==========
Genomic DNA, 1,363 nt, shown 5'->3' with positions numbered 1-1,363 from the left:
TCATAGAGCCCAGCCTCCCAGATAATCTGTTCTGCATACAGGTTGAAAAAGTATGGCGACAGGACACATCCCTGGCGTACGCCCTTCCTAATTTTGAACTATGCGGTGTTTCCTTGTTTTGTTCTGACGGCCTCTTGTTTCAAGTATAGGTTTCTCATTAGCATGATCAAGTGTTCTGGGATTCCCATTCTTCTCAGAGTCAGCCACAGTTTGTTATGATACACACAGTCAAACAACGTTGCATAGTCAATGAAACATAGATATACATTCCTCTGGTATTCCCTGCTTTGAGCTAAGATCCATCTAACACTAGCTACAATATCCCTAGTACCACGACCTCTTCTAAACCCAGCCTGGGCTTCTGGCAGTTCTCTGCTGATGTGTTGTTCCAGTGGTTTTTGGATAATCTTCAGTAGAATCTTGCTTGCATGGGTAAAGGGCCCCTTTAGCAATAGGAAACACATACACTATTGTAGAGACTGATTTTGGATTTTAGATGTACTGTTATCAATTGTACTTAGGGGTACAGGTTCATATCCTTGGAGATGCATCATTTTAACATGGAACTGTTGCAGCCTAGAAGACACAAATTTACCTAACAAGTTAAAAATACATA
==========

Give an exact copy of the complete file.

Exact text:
Genomic DNA, 1,363 nt, shown 5'->3' with positions numbered 1-1,363 from the left:
TCATAGAGCCCAGCCTCCCAGATAATCTGTTCTGCATACAGGTTGAAAAAGTATGGCGACAGGACACATCCCTGGCGTACGCCCTTCCTAATTTTGAACTATGCGGTGTTTCCTTGTTTTGTTCTGACGGCCTCTTGTTTCAAGTATAGGTTTCTCATTAGCATGATCAAGTGTTCTGGGATTCCCATTCTTCTCAGAGTCAGCCACAGTTTGTTATGATACACACAGTCAAACAACGTTGCATAGTCAATGAAACATAGATATACATTCCTCTGGTATTCCCTGCTTTGAGCTAAGATCCATCTAACACTAGCTACAATATCCCTAGTACCACGACCTCTTCTAAACCCAGCCTGGGCTTCTGGCAGTTCTCTGCTGATGTGTTGTTCCAGTGGTTTTTGGATAATCTTCAGTAGAATCTTGCTTGCATGGGTAAAGGGCCCCTTTAGCAATAGGAAACACATACACTATTGTAGAGACTGATTTTGGATTTTAGATGTACTGTTATCAATTGTACTTAGGGGTACAGGTTCATATCCTTGGAGATGCATCATTTTAACATGGAACTGTTGCAGCCTAGAAGACACAAATTTACCTAACAAGTTAAAAATACATA